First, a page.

Thursday night's Trovatore revival found the Met's forces in reassuringly fine form: under Daniele Callegari, the orchestra played with passion and precision, and the cast was without a weak link, contributing strong and stylish singing. The only thing missing was, for me, the ineffable spark that would have been needed to set the performance ablaze. Still, it made for a most musically satisfying evening. David McVicar's 2009 production, its visuals inspired by Goya's famous Black Paintings, creates an appropriate backdrop for the brutal story. The "gypsies" are here armed partisans under Manrico's command. Unfortunately (at least in this revival, and I don't recall significant differences from the production's first run) McVicar's exploration of the violence of nineteenth-century Spain doesn't go much deeper than this. The choreography is mostly traditional; although attentive to the music, McVicar doesn't seem to give hints as to whether Azucena or Ferrando is telling a more truthful version of past events; of how Di Luna's other subjects are affected by his rule; of what events have led to this combustible situation with all the characters living on their nerves. (A few camp followers and piles of rubble do not a commentary on sexual and political violence make.) In McVicar's favor, I will say that recent experiences have led me to appreciate cohesive visual language and characterization as qualities not to be dismissed lightly, and there are several striking touches in the staging.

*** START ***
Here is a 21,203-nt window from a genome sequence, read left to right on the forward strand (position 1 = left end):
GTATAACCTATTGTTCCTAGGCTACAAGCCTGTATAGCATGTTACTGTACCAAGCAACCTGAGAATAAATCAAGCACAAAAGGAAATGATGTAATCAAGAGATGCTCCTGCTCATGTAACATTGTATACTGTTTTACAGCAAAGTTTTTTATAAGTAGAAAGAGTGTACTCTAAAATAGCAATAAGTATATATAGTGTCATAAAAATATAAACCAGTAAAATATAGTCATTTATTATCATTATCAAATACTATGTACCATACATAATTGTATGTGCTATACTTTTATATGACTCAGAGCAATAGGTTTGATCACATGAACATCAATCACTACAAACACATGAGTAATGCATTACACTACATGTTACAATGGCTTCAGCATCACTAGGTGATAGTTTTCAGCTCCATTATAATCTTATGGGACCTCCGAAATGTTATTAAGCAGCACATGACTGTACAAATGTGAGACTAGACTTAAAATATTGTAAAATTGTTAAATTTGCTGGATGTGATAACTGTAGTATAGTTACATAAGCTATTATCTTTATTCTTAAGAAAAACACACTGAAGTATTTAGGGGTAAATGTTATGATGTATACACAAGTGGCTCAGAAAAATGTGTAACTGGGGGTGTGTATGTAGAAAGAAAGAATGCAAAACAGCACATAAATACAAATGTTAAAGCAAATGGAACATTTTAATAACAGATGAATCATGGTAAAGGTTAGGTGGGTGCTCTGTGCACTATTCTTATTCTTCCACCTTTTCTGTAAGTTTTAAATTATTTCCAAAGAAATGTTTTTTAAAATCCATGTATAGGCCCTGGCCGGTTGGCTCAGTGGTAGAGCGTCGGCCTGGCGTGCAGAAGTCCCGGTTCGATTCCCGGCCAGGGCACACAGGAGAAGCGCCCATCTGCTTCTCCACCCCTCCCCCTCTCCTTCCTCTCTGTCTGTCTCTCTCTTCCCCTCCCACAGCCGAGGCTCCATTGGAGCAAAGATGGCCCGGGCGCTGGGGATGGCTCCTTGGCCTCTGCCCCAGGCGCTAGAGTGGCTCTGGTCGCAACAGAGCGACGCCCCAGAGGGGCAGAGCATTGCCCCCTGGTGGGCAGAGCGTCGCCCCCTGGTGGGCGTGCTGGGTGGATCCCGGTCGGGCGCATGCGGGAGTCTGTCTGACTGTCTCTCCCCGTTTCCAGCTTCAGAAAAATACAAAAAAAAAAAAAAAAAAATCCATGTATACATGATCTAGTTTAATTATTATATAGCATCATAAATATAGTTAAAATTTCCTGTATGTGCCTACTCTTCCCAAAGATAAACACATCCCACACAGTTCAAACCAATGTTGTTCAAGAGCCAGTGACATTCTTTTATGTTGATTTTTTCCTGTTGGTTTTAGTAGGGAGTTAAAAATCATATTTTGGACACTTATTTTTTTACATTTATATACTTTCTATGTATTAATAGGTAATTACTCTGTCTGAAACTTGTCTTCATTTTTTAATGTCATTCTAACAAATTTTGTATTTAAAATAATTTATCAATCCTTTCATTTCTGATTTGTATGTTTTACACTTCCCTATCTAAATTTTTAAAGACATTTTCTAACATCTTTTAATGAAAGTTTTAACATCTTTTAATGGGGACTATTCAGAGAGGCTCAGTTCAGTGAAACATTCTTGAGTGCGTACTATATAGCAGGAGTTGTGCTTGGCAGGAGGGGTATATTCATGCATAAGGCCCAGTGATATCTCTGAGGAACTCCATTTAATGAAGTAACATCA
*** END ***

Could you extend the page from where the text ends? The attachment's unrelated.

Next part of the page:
Monday, October 1, 2012

Orientale: Orientalism goes meta with Monteverdi